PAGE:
10 ways Generation X is hosed

Members of Gen-X hate their jobs, have racked up crazy debt and have given up all hope of a comfy retirement. No wonder they're so grumpy.

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Jul 11, 2013 11:49PM
We pay much closer attention  to things  like Occupy Wall Street and the government spying on us.  Of course when you're broke... it just isn't that relevant.  This article also missed other reasons we're clinging to our jobs. 1. we're the last generation with any work ethic. 2. after the implosion of the "nuclear family", we had to become survivors.  3. we can see the handwriting on the wall so as companies "re-structure" and "shift-priorities" we position ourselves to remain employed since work is is often the only stability Gen Xers  have ever known.   
Jul 12, 2013 12:30AM
I was born in 1961.  So I'm on the cusp between boomers and X'ers.  Whatever, it's all a little arbitrary anyway.  Much in the article is true.  What can one say?  Numbers don't lie.  But I'm not grumpy about it.  I'm taking care of myself, and planning on working into my mid to late seventies.  If I die before that, then I die.  Life will go on and I'm not spending what's left of my life cranky about our situation.  We live far better lives in America than 90% of the world.  And historically speaking, better than 99.98% of all the people who have lived since history started being recorded.  I understand that pain is still pain.  But perspective is important nonetheless.  It can form a basis for some kind of gratitude.  And gratitude is essential for happiness.  Stop feeling so entitled and you will stop feeling so deprived. 
Jul 12, 2013 12:41PM

This article is pretty much bang-on.  When you're made to think you're expendable by companies, it kinda leaves a sour taste in your mouth.  You do a little research and notice the CEOs are getting insanely huge bonuses and companies and banks are making record profits, all the while you've been asked to tighten your belt.  They took so much away after the last recession and never gave it back.  Don't even get me started on politicians....


And when you start reading crap about "not failing a student because it may affect his self esteem", or "let's not hold him back a year because it'll scar him for life...", it scares me to think that 20 years down the line, that brain surgeon might not be qualified at all for the job but was pushed through for fear of damaging his self-esteem.


I hate the way kids are being raised now, with all the sense of entitlement in the world and expensive smartphones that they won't even mow the lawn to help pay for, or the Gen Y-ers that come into the workforce wanting all the perks and benefits and huge salaries, but can't even write 2 sentences down without mispelling half the words...


So yeah, I'm 40, I'll never be able to retire, and I'm bitter about it.  Anyone else would be!

Jul 12, 2013 12:48AM

If you live more than half a century, there is no escaping adversity.  For Gen X, our grandparents lived through the Great Depression and WWII.  Our parents lived through Vietnam, Watergate, and the '70's recession - although, all things considered, our parents probably had it best of all generations past.


Most of the Gen X were too young to go to Vietnam, but old enough to see our brothers, uncles, and neighbors be drafted and never come back and old enough to worry that if the war didn't end soon, we would be old enough for the draft. 


We graduated into the stagflation of the 1970's and 1980's.  The greatest exodus of USA manufacturing  jobs happened right when we were in our twenties and trying to get started in life.  Homes were expensive and interest rates were double digit.  We saw the "new" management style come from Ivy League's fresh MBA graduates that didn't build wealth like former generations, but dissected existing businesses and cut employees with an utter callousness not seen before.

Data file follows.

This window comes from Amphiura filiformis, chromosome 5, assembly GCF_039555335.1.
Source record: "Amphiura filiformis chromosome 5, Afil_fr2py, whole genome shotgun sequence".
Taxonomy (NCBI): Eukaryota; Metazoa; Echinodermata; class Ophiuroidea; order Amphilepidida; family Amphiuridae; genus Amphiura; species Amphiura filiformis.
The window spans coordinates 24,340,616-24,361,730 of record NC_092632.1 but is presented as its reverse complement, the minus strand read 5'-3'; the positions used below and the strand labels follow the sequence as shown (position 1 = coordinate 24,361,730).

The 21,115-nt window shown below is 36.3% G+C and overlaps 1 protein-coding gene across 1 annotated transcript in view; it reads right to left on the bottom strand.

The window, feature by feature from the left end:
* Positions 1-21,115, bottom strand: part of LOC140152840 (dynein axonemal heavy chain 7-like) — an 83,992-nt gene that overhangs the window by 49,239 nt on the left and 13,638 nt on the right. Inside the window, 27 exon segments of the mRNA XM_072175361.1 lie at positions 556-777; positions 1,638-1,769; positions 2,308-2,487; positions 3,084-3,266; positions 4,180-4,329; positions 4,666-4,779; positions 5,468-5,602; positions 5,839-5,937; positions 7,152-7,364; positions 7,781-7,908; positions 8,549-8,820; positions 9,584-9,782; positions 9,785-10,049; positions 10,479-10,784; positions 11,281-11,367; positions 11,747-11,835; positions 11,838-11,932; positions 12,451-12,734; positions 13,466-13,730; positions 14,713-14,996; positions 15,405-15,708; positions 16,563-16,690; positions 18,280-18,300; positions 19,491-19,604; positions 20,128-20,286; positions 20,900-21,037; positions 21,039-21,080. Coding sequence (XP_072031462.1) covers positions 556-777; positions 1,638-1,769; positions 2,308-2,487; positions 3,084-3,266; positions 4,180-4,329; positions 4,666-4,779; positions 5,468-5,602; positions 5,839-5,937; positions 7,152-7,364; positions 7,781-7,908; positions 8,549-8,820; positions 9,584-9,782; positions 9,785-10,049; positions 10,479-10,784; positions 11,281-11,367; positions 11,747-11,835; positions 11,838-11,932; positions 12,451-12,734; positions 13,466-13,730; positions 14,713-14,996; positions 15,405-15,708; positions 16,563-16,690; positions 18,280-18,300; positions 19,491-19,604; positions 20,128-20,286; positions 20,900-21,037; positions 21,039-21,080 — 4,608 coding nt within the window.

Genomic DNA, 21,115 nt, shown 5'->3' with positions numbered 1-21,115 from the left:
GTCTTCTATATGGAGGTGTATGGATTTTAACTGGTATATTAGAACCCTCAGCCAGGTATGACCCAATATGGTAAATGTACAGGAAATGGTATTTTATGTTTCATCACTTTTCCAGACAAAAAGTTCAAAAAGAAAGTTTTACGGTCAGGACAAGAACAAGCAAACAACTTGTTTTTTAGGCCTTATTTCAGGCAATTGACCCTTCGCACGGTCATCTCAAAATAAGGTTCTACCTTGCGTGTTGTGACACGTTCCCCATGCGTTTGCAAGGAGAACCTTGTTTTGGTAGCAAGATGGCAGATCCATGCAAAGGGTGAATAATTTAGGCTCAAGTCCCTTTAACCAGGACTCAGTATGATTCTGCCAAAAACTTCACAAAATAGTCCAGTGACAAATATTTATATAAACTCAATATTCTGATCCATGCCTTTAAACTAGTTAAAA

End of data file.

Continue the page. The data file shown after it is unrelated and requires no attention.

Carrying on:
Today's Gen Y don't really have it that bad- YET.  GEN X  didn't have the government supports like they do today.  Today's economy is bad, but not as bad as the late 1970's and 1980's with stagnation, inflation, and double digit interest rates.  HOWEVER, this is the beginning for Gen Y.  They too will see great adversity and I do not envy them.  There is a new level of greed and callousness in government and Wall Street that has not been seen for a long time.  There is an almost sociopathic wave of extraordinarily privileged people who have an insatiable need for more and have little moral conscience about how they get it.  Gen X had it tough, but I think Gen Y is going to have it tougher.  Gen Y will have to bear the cross when we drop and that cross will be heavier than it was when we bore it.

Jul 12, 2013 12:25AM

I was born in '71 during the height of the "Cold War."  Our involvement in Viet Nam at the time, just like the USSRs later involvement in Afghanistan were proxies in a bigger picture. We had the constant threat of nuclear attack and radical Islam was taking hold in Iran.  In 1987 the markets crashed and no, it wasn't good for our parents. My freshman year of college was the fall of 1989. Ouch.  


What separates us from the "bubble-born bedwetters who got trophies for breathing and whose parents hovered over their every move like the air cavalry" is the fact that we all got jobs at Starbucks selling five dollar coffee to yupees to have beer money while we put ourselves through school with grants, GSLs, and a lot of Top Roman. No, we don't understand the entitlement generation or their little occupy statement. Most of us would like to see them get back in school or get a job. At some point they will be responsible for our welfare and frankly, that's frightening.


Personally, I have absolutely no debt but I do own two houses and a vacation home. All of my vehicles, personal and recreational are paid for. My student loans have long been paid off. My family and I vacation every summer, my retirement is secure and my kids college tuitions are provided for. This was accomplished by the good old traditional American values of hard work and dedication. In my opinion, that is what we, as Americans, lack most these days. Any generation can excel with these simple values. Unfortunately, we've bred an entitlement generation who's becoming more and more dependent on a nanny state to take care of it's every need. Everybody wants something for free these days but nobody seems to understand that nothing is free